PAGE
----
Joseph Johnson, Private, 29688, East Yorkshire Regiment. Joseph was born in London in 1889, the son of James Henry and Emma Johnson. Joseph moved to Llanddowror before the war, finding work as a Farmhand, and married Mary Phillips on 25 October 1913. He enlisted at Carmarthen on 11 March 1915, and joined the Army Service Corps as a Driver. In France, he was attached to No. 1 Section, 99th Company, 27th Reserve Park, before being posted to the 1st Battalion, East Yorkshire Regiment, who were part of 64 Brigade, 21st Division. From June to July 1916, the Battalion took part in the Battle of Albert, the opening of the Battle of the Somme. They moved to the Ypres Salient in 1917, before returning to the Somme in 1918. On 21 March 1918, the Germans launches a massive offensive on the Somme, and the 21st Division was caught up in terrible fighting. Joseph was killed in action on 31 March 1918 whilst his Battalion were fighting a fierce defensive battle against the superior numbers of the German Army. It shows how chaotic and awful the conditions were, as nothing at all had been heard of him by his family, until Christmas Day 1919. Joseph’s wife received a telegram from the War Office saying that he had been confirmed as killed. Joseph was 29 years old. His body, like so many others of that terrible time, was lost, and so Joseph is remembered on the Pozieres Memorial, France. Sadly, Joseph left two children; Oliver Henry Johnson had been born on 2 March 1915 and Joseph Randall Johnson born on 20 July 1917. Joseph’s bereaved widow Mary died on 10 February 1920 after a short illness, leaving the two boys orphaned.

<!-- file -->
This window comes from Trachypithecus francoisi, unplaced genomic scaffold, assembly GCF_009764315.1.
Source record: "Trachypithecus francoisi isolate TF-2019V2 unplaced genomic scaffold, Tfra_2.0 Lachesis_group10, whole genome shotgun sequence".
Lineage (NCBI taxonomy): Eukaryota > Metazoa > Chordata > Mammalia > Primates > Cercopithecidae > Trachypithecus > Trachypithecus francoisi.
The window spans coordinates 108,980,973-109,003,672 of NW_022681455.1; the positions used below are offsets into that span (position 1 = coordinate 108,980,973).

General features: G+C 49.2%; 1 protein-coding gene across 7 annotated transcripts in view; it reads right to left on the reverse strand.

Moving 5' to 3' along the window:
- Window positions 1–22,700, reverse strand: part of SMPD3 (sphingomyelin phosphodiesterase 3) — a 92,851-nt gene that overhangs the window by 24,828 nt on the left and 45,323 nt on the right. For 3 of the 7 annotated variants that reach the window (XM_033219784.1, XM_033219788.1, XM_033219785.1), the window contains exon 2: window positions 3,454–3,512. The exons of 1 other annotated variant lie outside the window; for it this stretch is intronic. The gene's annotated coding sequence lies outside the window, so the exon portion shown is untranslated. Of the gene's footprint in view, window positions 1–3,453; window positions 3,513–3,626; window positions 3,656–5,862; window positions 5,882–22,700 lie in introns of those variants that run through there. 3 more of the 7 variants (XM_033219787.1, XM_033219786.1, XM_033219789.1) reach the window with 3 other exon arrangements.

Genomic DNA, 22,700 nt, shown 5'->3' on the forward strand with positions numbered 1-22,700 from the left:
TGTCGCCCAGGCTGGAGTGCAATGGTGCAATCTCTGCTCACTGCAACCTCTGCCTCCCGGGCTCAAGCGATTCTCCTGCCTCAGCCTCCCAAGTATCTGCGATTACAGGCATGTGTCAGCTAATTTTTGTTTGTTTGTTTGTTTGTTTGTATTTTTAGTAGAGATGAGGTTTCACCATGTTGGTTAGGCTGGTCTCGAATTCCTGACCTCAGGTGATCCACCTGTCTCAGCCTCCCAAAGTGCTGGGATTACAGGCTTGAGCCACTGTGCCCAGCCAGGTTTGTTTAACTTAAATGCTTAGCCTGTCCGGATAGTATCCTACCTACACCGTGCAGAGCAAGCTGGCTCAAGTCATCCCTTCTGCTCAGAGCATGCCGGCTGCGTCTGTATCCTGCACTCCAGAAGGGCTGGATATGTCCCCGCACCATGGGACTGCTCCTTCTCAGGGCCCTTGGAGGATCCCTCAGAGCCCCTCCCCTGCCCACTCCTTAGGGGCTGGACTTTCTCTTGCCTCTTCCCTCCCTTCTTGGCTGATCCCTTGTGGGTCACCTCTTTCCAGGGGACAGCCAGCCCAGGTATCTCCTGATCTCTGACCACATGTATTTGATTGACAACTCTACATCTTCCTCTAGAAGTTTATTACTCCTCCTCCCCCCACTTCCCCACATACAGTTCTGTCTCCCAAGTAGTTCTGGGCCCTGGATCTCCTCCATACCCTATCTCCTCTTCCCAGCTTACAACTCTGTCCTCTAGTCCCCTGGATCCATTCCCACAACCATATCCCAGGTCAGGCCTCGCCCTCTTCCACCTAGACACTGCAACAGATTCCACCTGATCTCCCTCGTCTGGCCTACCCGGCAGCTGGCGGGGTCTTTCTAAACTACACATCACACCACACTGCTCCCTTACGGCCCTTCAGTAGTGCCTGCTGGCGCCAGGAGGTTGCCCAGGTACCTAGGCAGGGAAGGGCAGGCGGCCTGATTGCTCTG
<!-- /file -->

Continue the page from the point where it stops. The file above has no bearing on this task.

John Lewis Phillips, Private, 25631, Lancashire Fusiliers. John was born at the Post Office, Llanddowror on 15 May 1897, and received his education at the Church School. On his nineteenth birthday, 15 May 1916, he joined the Royal Field Artillery as a Driver. In July 1916 he was transferred to the army, and went out to France on 20 December 1916, to join the 11th Battalion, Lancashire Fusiliers, which was attached to 74 Brigade, 25th Division. John took part in the Battle of Arras in March 1917, then fought at Messines in April 1917. The Division fought at the Third Battle of Ypres, and then took part in the Battle of Cambrai later that year. In the spring of 1918 the Division was near St. Quentin. They were hit here by the German offensive of 21 March 1918. John was serving as a machine gunner, and his gun had jammed, due to the attempt to stem the German assault. John was trying to repair his Lewis Gun, when he was hit in the temple by a bullet, in the morning of 23 March 1918, and was killed instantly. His body was lost on the battlefield, and so he is remembered on the Arras Memorial, France.